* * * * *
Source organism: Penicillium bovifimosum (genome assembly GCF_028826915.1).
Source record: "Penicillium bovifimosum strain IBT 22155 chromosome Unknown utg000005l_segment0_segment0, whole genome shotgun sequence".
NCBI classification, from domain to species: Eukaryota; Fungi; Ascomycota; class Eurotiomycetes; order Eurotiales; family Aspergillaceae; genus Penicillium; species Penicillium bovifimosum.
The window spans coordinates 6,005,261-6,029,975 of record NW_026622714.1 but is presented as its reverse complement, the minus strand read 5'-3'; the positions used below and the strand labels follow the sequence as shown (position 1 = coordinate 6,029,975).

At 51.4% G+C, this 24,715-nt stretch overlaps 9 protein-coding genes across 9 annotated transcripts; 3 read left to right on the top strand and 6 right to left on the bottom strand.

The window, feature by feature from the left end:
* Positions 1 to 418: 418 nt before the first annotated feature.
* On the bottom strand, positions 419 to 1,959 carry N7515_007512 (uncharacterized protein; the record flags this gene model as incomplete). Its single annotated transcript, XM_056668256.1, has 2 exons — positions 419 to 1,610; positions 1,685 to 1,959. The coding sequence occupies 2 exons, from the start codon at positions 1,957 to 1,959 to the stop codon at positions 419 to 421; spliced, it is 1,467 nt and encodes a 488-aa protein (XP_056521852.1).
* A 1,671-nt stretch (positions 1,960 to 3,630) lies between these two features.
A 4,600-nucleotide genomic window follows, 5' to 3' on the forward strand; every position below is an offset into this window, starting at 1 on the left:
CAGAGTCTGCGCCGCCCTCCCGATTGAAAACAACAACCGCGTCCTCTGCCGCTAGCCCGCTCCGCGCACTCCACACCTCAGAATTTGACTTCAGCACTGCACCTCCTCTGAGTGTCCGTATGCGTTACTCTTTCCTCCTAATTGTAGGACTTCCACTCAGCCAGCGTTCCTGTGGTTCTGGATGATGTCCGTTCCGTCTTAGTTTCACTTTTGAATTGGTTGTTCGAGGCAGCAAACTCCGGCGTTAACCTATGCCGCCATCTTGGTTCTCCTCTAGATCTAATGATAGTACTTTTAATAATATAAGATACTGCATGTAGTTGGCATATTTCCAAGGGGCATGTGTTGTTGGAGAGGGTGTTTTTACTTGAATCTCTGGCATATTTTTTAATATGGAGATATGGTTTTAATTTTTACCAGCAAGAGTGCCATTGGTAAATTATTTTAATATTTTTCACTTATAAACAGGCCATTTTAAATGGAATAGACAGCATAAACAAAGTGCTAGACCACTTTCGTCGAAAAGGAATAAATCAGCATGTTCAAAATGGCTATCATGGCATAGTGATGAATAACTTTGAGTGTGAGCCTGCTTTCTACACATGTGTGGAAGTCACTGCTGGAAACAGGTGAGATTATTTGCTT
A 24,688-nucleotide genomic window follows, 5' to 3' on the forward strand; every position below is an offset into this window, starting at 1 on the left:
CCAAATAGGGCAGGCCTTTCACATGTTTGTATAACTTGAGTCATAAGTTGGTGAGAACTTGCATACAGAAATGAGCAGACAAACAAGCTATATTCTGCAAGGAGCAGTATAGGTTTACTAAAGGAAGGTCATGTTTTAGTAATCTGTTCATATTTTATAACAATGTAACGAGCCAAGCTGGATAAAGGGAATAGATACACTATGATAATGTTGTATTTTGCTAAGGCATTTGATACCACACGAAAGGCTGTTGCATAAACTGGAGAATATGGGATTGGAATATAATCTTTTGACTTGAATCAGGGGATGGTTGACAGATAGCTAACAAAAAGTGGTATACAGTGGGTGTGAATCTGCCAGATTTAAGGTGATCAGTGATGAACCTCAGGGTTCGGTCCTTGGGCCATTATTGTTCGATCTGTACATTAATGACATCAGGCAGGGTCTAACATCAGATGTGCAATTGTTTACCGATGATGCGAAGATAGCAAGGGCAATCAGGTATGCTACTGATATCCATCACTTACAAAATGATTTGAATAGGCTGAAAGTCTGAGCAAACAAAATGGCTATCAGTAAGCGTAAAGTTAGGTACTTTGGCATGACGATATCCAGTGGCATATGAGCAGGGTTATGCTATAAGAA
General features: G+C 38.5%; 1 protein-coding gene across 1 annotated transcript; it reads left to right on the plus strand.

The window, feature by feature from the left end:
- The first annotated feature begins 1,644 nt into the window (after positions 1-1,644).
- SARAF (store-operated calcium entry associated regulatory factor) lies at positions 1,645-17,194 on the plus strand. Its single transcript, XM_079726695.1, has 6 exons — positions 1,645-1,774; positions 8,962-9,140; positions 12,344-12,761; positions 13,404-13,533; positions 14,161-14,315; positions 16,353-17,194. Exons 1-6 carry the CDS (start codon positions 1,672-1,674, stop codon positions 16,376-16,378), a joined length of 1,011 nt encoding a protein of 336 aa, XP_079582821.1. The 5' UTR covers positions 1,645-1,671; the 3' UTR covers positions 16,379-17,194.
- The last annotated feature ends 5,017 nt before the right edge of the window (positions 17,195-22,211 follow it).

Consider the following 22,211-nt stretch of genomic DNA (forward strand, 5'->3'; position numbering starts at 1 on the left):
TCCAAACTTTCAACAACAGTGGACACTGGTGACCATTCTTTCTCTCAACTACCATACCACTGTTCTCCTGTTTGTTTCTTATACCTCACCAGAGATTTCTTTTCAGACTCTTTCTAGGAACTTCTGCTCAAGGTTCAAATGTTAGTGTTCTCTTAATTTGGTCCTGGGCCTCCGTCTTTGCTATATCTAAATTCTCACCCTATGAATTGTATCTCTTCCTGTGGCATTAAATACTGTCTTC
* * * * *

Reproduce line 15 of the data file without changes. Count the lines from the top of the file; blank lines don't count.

The window, feature by feature from the left end: